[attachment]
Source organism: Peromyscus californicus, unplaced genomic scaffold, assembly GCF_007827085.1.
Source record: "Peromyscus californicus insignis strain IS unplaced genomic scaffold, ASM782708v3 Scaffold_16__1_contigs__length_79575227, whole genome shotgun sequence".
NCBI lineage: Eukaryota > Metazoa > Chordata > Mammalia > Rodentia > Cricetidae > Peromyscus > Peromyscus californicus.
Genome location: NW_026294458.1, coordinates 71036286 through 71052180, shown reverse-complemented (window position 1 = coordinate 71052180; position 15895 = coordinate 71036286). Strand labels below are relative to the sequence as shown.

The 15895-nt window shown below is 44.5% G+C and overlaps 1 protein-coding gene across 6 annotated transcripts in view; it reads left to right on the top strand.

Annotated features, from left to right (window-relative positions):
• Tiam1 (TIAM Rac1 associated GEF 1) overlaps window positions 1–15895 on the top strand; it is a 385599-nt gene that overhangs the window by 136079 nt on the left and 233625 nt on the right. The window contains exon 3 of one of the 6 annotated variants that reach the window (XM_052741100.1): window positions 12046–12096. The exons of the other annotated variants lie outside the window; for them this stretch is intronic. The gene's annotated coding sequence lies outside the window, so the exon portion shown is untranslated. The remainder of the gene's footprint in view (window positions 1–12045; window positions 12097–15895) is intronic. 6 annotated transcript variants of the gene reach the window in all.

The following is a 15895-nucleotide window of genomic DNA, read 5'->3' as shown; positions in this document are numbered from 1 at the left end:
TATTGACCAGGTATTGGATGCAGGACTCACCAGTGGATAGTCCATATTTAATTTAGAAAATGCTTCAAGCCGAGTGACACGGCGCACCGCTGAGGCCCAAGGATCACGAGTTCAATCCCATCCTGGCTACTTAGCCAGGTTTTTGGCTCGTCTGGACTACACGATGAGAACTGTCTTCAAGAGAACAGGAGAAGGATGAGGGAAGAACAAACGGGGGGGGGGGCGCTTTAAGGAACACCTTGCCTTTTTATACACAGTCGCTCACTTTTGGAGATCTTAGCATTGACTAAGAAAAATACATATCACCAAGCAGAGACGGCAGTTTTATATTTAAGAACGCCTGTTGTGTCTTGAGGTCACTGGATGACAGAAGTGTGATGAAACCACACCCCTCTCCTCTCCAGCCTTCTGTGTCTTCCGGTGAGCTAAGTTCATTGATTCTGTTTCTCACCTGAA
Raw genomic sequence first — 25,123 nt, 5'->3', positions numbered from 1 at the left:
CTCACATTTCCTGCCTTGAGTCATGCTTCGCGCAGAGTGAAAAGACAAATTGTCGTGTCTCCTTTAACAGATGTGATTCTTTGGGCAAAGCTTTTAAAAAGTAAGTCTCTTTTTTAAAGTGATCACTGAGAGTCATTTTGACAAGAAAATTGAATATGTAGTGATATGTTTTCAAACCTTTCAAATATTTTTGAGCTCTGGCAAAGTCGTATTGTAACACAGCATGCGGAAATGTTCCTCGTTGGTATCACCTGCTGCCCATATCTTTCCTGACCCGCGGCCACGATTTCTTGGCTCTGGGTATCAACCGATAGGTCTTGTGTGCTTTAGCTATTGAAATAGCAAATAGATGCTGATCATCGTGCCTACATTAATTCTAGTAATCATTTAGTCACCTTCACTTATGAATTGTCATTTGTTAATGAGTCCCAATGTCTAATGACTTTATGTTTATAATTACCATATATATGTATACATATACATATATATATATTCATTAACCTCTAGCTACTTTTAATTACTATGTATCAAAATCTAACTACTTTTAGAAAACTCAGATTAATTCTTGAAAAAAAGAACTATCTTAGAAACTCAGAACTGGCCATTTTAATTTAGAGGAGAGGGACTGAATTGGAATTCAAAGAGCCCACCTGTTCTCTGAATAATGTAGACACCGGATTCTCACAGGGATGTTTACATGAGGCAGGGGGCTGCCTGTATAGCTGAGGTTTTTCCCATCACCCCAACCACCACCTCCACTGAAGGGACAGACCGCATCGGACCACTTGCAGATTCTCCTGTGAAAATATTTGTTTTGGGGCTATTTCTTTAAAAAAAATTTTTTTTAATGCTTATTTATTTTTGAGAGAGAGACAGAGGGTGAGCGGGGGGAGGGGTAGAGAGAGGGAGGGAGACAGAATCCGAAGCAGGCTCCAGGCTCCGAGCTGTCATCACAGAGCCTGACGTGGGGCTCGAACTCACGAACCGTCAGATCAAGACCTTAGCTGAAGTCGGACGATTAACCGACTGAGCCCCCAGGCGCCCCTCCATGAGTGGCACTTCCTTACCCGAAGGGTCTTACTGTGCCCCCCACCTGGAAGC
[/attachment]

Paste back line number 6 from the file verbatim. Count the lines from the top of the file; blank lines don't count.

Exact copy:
Annotated features, from left to right (window-relative positions):